US shale boom pushing UK chemical industry

Bloomberg/Fuel Fix:
The U.S. shale gas boom is reverberating across Britain’s chemical industry, the nation’s second-largest export earner.

The 20-billion pound ($33 billion) chemicals business is losing sales to lower-cost competitors such as in the U.S., where new supplies from domestic shale drilling have reduced prices for natural gas, the fuel used in making chemicals such as plastics. By 2020 the chemicals industry in the U.S. will be 21 percent larger than in Europe, from near parity now, according to the American Chemistry Council.

The price of gas, also used to make electricity, in the past month averaged about two-thirds less in the U.S. than in Britain, the steepest discount in five years. That’s giving Americans an edge over U.K. chemicals makers such as Ineos Group AG, the largest. BASF SE,India’s Tata Chemicals Ltd. and Lotte Chemical Corp. of South Korea shut plants in Britain this year.

The U.K. chemicals industry has responded by joining the oil lobby in pushing the government to clear obstacles for drilling shale rock. The threat to chemicals, among the most energy-intensive industries, shows how the widening cost gap risks inflicting further pain on a U.K. industrial sector that’s yet to recover from the financial crisis.

“The chemical industry’s ability to underpin sustained growth in U.K. manufacturing is increasingly determined by the need for competitive and secure supplies of energy and feedstocks,” said Tom Crotty, a director at Ineos. “The safe exploitation of unconventional gas is central to that supply.”

Essar Energy Plc, a unit of Mumbai-based Essar Group, is in talks with shale gas suppliers in the U.K., the company has said. It uses gas to power processing plants and as feedstock for its Stanlow refinery and chemicals site in the northwest.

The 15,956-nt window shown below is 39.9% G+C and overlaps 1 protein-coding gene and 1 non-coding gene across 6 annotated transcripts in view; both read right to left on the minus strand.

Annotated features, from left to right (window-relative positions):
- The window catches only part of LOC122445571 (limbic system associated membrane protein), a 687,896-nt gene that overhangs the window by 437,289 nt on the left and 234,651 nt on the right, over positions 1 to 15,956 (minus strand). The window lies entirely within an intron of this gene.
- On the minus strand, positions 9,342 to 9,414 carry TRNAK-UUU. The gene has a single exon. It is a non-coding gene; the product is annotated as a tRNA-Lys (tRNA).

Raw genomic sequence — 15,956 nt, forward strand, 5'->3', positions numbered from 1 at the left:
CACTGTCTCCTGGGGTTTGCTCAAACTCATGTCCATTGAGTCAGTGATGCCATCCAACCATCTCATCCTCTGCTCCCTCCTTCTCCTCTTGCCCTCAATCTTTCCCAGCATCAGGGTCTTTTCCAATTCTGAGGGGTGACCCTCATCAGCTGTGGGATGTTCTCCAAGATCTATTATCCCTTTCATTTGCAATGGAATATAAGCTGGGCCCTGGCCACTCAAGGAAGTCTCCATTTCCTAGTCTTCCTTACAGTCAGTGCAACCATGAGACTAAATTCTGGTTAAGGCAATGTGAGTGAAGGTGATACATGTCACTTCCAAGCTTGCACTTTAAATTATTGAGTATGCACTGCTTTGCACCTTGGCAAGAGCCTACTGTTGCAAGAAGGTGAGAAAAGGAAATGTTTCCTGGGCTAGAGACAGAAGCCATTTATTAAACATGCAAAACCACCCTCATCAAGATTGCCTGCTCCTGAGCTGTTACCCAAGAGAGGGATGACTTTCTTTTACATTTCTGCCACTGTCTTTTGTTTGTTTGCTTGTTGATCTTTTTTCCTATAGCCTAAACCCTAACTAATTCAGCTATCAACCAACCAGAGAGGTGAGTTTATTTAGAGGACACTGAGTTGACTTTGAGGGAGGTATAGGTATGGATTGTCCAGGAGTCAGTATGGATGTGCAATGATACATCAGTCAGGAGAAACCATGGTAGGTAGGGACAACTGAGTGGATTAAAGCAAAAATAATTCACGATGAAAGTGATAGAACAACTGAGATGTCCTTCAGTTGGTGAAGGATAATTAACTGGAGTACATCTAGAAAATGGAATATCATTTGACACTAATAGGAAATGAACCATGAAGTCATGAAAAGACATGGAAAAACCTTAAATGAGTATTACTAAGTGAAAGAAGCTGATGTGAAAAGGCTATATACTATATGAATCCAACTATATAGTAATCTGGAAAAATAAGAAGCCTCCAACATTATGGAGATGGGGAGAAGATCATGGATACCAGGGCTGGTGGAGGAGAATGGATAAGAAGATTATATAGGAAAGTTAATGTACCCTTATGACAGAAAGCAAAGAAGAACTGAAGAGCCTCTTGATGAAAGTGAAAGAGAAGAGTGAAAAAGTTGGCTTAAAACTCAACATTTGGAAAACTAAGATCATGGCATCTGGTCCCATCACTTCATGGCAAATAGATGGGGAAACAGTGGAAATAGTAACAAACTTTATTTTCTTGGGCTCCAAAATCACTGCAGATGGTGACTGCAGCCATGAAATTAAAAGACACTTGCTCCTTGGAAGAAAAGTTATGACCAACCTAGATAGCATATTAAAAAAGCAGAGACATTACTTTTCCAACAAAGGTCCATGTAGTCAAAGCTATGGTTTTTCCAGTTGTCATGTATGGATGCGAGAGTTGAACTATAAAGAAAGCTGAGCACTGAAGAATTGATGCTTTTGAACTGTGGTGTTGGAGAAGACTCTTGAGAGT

The U.K.’s Chemical Industry Association has warned the government that electricity is expected to make up 70 percent of costs by 2020, from as much as 60 percent currently, risking competitiveness, and has urged lawmakers to speed up the development of shale. The group wrote to Chancellor of the Exchequer George Osborne to “broaden and deepen” measures and to close the gap with U.S. operators.

A study by the British Geological Survey found fields in northern England’s Bowland Basin may have enough shale gas to meet demand for almost 50 years.

While the U.K. government is encouraging shale drilling through lower taxes as reserves in the North Sea decline and imports rise, drilling has barely started, stymied by planning regulation and environmental pressure groups, who say exploration can contaminate water.
Not mentioned is the alternative of moving operations to the US.  Some German companies are already looking in that direction.  They and the government are going to have to overcome the anti energy left to get drilling in the UK where the environmental wackos have a loud contingent.


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